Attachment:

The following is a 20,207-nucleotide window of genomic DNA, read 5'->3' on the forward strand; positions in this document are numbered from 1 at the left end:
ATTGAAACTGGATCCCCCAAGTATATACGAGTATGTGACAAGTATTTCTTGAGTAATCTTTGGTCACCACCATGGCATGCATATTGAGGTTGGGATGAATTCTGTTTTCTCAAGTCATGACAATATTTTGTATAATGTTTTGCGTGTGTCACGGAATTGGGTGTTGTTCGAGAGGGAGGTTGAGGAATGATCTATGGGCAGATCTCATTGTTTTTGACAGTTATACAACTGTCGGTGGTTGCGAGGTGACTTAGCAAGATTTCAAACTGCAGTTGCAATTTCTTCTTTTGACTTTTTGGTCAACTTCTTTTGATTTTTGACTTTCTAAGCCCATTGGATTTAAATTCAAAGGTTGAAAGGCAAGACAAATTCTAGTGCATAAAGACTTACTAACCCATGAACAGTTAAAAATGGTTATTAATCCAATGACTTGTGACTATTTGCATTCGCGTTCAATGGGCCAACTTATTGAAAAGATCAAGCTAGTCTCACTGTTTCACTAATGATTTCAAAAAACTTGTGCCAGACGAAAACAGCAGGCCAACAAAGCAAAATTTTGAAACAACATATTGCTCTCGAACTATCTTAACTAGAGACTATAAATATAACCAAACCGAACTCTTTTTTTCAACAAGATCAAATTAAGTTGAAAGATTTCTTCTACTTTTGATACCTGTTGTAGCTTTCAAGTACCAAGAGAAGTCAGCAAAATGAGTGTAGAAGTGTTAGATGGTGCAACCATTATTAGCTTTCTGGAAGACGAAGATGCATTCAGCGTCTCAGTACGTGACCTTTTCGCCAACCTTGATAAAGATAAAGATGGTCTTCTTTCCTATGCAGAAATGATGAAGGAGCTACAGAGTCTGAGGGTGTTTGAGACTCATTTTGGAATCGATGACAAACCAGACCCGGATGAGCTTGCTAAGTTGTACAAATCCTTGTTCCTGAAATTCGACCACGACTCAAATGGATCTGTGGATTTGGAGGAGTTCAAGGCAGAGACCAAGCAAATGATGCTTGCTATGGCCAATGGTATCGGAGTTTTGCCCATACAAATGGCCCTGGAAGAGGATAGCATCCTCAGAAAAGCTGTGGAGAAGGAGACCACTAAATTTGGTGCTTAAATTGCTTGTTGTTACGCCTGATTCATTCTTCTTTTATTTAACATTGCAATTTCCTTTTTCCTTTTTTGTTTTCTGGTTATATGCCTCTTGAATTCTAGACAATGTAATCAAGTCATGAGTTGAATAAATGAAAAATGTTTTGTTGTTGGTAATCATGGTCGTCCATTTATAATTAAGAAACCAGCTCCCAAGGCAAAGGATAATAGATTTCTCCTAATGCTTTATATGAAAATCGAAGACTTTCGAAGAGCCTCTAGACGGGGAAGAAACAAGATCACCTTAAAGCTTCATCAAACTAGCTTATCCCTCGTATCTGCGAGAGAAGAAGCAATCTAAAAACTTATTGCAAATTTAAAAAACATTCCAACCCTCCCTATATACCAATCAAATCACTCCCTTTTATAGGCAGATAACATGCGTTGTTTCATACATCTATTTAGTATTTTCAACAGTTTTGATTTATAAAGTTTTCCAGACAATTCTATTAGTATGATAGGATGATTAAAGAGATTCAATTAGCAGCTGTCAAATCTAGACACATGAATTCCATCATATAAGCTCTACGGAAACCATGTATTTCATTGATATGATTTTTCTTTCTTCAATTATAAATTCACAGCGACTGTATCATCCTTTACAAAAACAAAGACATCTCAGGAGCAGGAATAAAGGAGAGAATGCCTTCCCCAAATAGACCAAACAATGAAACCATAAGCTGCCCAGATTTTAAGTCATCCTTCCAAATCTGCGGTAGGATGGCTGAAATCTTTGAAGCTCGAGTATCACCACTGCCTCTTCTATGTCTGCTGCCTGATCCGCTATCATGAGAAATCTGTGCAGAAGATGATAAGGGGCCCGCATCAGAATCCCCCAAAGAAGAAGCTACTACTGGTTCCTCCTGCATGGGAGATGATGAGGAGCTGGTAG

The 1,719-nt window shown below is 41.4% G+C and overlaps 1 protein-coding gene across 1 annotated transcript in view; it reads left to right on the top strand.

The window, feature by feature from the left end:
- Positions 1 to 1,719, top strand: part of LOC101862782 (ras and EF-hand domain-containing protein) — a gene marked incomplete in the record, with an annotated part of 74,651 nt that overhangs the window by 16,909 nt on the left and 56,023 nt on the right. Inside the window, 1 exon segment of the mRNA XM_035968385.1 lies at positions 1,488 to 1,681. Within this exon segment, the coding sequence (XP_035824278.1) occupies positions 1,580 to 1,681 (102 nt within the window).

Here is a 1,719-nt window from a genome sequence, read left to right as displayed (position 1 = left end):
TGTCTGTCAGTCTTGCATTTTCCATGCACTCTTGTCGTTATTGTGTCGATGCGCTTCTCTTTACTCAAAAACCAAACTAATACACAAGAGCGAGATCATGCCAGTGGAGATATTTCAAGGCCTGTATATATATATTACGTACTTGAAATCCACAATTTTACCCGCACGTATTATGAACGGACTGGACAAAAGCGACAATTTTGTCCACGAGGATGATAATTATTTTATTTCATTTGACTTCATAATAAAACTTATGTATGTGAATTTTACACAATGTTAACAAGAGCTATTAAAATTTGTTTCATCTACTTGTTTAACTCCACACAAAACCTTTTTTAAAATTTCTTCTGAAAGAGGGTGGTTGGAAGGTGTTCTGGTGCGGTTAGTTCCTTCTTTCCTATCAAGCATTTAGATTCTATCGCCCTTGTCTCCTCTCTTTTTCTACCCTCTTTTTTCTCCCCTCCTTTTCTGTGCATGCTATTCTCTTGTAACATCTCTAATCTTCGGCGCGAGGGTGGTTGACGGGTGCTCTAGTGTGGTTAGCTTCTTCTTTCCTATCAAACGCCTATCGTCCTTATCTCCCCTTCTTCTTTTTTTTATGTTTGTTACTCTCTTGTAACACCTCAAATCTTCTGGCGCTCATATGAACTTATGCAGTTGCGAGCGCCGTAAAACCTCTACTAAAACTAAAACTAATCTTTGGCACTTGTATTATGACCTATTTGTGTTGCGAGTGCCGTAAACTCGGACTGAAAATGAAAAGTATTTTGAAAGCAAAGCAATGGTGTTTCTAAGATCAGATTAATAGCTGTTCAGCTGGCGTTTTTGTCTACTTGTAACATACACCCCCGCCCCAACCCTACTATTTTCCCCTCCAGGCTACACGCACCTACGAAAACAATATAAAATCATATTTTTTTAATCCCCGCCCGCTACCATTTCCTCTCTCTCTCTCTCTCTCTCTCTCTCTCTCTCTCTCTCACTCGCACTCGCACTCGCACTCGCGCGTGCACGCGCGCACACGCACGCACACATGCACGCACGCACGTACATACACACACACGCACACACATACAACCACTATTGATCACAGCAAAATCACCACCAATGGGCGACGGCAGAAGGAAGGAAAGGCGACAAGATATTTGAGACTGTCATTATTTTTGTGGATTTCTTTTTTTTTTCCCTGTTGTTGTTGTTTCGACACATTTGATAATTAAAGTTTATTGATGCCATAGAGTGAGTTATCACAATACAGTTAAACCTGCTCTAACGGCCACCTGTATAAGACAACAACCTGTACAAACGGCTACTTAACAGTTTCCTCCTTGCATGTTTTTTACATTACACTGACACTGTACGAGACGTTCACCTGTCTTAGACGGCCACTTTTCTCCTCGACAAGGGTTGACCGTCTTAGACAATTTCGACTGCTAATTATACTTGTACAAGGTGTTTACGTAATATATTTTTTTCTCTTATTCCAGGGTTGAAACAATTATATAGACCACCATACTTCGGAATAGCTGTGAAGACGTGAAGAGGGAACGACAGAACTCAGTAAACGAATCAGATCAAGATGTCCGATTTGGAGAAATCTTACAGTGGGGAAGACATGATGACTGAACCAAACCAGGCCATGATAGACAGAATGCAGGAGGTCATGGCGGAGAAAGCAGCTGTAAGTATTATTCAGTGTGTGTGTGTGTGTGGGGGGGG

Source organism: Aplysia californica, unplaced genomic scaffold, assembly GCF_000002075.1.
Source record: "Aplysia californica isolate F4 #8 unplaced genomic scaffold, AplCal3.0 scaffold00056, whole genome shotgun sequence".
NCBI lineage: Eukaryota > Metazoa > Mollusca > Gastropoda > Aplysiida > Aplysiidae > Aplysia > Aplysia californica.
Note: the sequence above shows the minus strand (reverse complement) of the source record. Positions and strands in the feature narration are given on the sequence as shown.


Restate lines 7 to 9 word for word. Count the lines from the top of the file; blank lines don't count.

TGTCTGTCAGTCTTGCATTTTCCATGCACTCTTGTCGTTATTGTGTCGATGCGCTTCTCTTTACTCAAAAACCAAACTAATACACAAGAGCGAGATCATGCCAGTGGAGATATTTCAAGGCCTGTATATATATATTACGTACTTGAAATCCACAATTTTACCCGCACGTATTATGAACGGACTGGACAAAAGCGACAATTTTGTCCACGAGGATGATAATTATTTTATTTCATTTGACTTCATAATAAAACTTATGTATGTGAATTTTACACAATGTTAACAAGAGCTATTAAAATTTGTTTCATCTACTTGTTTAACTCCACACAAAACCTTTTTTAAAATTTCTTCTGAAAGAGGGTGGTTGGAAGGTGTTCTGGTGCGGTTAGTTCCTTCTTTCCTATCAAGCATTTAGATTCTATCGCCCTTGTCTCCTCTCTTTTTCTACCCTCTTTTTTCTCCCCTCCTTTTCTGTGCATGCTATTCTCTTGTAACATCTCTAATCTTCGGCGCGAGGGTGGTTGACGGGTGCTCTAGTGTGGTTAGCTTCTTCTTTCCTATCAAACGCCTATCGTCCTTATCTCCCCTTCTTCTTTTTTTTATGTTTGTTACTCTCTTGTAACACCTCAAATCTTCTGGCGCTCATATGAACTTATGCAGTTGCGAGCGCCGTAAAACCTCTACTAAAACTAAAACTAATCTTTGGCACTTGTATTATGACCTATTTGTGTTGCGAGTGCCGTAAACTCGGACTGAAAATGAAAAGTATTTTGAAAGCAAAGCAATGGTGTTTCTAAGATCAGATTAATAGCTGTTCAGCTGGCGTTTTTGTCTACTTGTAACATACACCCCCGCCCCAACCCTACTATTTTCCCCTCCAGGCTACACGCACCTACGAAAACAATATAAAATCATATTTTTTTAATCCCCGCCCGCTACCATTTCCTCTCTCTCTCTCTCTCTCTCTCTCTCTCTCTCTCTCTCACTCGCACTCGCACTCGCACTCGCGCGTGCACGCGCGCACACGCACGCACACATGCACGCACGCACGTACATACACACACACGCACACACATACAACCACTATTGATCACAGCAAAATCACCACCAATGGGCGACGGCAGAAGGAAGGAAAGGCGACAAGATATTTGAGACTGTCATTATTTTTGTGGATTTCTTTTTTTTTTCCCTGTTGTTGTTGTTTCGACACATTTGATAATTAAAGTTTATTGATGCCATAGAGTGAGTTATCACAATACAGTTAAACCTGCTCTAACGGCCACCTGTATAAGACAACAACCTGTACAAACGGCTACTTAACAGTTTCCTCCTTGCATGTTTTTTACATTACACTGACACTGTACGAGACGTTCACCTGTCTTAGACGGCCACTTTTCTCCTCGACAAGGGTTGACCGTCTTAGACAATTTCGACTGCTAATTATACTTGTACAAGGTGTTTACGTAATATATTTTTTTCTCTTATTCCAGGGTTGAAACAATTATATAGACCACCATACTTCGGAATAGCTGTGAAGACGTGAAGAGGGAACGACAGAACTCAGTAAACGAATCAGATCAAGATGTCCGATTTGGAGAAATCTTACAGTGGGGAAGACATGATGACTGAACCAAACCAGGCCATGATAGACAGAATGCAGGAGGTCATGGCGGAGAAAGCAGCTGTAAGTATTATTCAGTGTGTGTGTGTGTGTGGGGGGGG

Source organism: Aplysia californica, unplaced genomic scaffold, assembly GCF_000002075.1.
Source record: "Aplysia californica isolate F4 #8 unplaced genomic scaffold, AplCal3.0 scaffold00056, whole genome shotgun sequence".